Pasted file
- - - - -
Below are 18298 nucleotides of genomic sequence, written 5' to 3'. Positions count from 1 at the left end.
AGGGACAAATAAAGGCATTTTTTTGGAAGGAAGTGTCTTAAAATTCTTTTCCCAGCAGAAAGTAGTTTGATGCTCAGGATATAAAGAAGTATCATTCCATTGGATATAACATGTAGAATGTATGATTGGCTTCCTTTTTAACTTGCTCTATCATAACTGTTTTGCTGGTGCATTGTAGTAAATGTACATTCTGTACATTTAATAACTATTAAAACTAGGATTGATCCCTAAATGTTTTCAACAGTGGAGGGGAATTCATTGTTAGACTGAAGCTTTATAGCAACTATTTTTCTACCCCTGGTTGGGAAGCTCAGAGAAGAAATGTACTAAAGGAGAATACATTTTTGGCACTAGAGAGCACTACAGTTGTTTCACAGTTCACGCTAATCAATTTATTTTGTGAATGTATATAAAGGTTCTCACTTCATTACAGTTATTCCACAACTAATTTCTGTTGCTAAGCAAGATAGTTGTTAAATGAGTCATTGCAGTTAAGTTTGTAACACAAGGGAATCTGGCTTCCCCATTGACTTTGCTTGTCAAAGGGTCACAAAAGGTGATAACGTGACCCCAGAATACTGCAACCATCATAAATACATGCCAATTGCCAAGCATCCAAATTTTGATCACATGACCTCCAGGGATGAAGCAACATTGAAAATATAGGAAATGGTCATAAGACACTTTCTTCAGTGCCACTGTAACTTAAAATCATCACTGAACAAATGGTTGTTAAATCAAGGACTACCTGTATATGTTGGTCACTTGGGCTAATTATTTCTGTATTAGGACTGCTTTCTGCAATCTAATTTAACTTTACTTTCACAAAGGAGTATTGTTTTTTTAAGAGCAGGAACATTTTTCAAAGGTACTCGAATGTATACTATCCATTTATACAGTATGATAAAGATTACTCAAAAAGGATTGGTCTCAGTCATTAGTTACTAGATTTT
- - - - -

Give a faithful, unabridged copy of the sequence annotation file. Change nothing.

Below are 18298 nucleotides of genomic sequence, written 5' to 3'. Positions count from 1 at the left end.
AGGGACAAATAAAGGCATTTTTTTGGAAGGAAGTGTCTTAAAATTCTTTTCCCAGCAGAAAGTAGTTTGATGCTCAGGATATAAAGAAGTATCATTCCATTGGATATAACATGTAGAATGTATGATTGGCTTCCTTTTTAACTTGCTCTATCATAACTGTTTTGCTGGTGCATTGTAGTAAATGTACATTCTGTACATTTAATAACTATTAAAACTAGGATTGATCCCTAAATGTTTTCAACAGTGGAGGGGAATTCATTGTTAGACTGAAGCTTTATAGCAACTATTTTTCTACCCCTGGTTGGGAAGCTCAGAGAAGAAATGTACTAAAGGAGAATACATTTTTGGCACTAGAGAGCACTACAGTTGTTTCACAGTTCACGCTAATCAATTTATTTTGTGAATGTATATAAAGGTTCTCACTTCATTACAGTTATTCCACAACTAATTTCTGTTGCTAAGCAAGATAGTTGTTAAATGAGTCATTGCAGTTAAGTTTGTAACACAAGGGAATCTGGCTTCCCCATTGACTTTGCTTGTCAAAGGGTCACAAAAGGTGATAACGTGACCCCAGAATACTGCAACCATCATAAATACATGCCAATTGCCAAGCATCCAAATTTTGATCACATGACCTCCAGGGATGAAGCAACATTGAAAATATAGGAAATGGTCATAAGACACTTTCTTCAGTGCCACTGTAACTTAAAATCATCACTGAACAAATGGTTGTTAAATCAAGGACTACCTGTATATGTTGGTCACTTGGGCTAATTATTTCTGTATTAGGACTGCTTTCTGCAATCTAATTTAACTTTACTTTCACAAAGGAGTATTGTTTTTTTAAGAGCAGGAACATTTTTCAAAGGTACTCGAATGTATACTATCCATTTATACAGTATGATAAAGATTACTCAAAAAGGATTGGTCTCAGTCATTAGTTACTAGATTTT